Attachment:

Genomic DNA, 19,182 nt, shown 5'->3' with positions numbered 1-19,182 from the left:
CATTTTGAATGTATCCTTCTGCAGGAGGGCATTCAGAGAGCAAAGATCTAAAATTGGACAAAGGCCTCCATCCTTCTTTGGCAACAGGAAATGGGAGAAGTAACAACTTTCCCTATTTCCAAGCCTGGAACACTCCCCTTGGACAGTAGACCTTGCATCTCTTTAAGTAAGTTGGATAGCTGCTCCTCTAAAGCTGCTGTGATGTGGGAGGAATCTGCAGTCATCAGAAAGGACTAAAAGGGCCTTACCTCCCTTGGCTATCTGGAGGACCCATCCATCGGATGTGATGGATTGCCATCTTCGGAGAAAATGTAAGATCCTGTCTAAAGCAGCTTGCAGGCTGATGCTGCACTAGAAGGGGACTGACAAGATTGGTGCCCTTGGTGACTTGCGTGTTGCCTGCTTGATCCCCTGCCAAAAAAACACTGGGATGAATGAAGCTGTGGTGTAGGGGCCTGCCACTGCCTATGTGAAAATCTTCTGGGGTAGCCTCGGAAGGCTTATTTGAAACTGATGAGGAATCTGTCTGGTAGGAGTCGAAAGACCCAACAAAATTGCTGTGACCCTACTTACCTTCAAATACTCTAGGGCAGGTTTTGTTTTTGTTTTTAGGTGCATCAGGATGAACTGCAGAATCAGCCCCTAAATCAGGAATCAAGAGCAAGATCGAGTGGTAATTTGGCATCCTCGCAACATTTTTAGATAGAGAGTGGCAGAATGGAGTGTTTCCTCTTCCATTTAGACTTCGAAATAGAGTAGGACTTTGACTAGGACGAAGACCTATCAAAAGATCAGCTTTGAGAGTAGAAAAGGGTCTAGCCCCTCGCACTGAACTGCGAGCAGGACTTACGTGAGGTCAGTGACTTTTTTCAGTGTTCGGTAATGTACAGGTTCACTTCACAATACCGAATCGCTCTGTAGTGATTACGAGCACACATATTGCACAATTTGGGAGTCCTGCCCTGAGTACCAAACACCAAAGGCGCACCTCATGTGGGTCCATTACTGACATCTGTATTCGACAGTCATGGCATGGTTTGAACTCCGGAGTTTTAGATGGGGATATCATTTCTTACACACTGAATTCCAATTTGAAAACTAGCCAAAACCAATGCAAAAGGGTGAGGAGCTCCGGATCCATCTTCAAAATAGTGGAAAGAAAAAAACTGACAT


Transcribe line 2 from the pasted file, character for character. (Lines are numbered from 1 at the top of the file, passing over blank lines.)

CATTTTGAATGTATCCTTCTGCAGGAGGGCATTCAGAGAGCAAAGATCTAAAATTGGACAAAGGCCTCCATCCTTCTTTGGCAACAGGAAATGGGAGAAGTAACAACTTTCCCTATTTCCAAGCCTGGAACACTCCCCTTGGACAGTAGACCTTGCATCTCTTTAAGTAAGTTGGATAGCTGCTCCTCTAAAGCTGCTGTGATGTGGGAGGAATCTGCAGTCATCAGAAAGGACTAAAAGGGCCTTACCTCCCTTGGCTATCTGGAGGACCCATCCATCGGATGTGATGGATTGCCATCTTCGGAGAAAATGTAAGATCCTGTCTAAAGCAGCTTGCAGGCTGATGCTGCACTAGAAGGGGACTGACAAGATTGGTGCCCTTGGTGACTTGCGTGTTGCCTGCTTGATCCCCTGCCAAAAAAACACTGGGATGAATGAAGCTGTGGTGTAGGGGCCTGCCACTGCCTATGTGAAAATCTTCTGGGGTAGCCTCGGAAGGCTTATTTGAAACTGATGAGGAATCTGTCTGGTAGGAGTCGAAAGACCCAACAAAATTGCTGTGACCCTACTTACCTTCAAATACTCTAGGGCAGGTTTTGTTTTTGTTTTTAGGTGCATCAGGATGAACTGCAGAATCAGCCCCTAAATCAGGAATCAAGAGCAAGATCGAGTGGTAATTTGGCATCCTCGCAACATTTTTAGATAGAGAGTGGCAGAATGGAGTGTTTCCTCTTCCATTTAGACTTCGAAATAGAGTAGGACTTTGACTAGGACGAAGACCTATCAAAAGATCAGCTTTGAGAGTAGAAAAGGGTCTAGCCCCTCGCACTGAACTGCGAGCAGGACTTACGTGAGGTCAGTGACTTTTTTCAGTGTTCGGTAATGTACAGGTTCACTTCACAATACCGAATCGCTCTGTAGTGATTACGAGCACACATATTGCACAATTTGGGAGTCCTGCCCTGAGTACCAAACACCAAAGGCGCACCTCATGTGGGTCCATTACTGACATCTGTATTCGACAGTCATGGCATGGTTTGAACTCCGGAGTTTTAGATGGGGATATCATTTCTTACACACTGAATTCCAATTTGAAAACTAGCCAAAACCAATGCAAAAGGGTGAGGAGCTCCGGATCCATCTTCAAAATAGTGGAAAGAAAAAAACTGACAT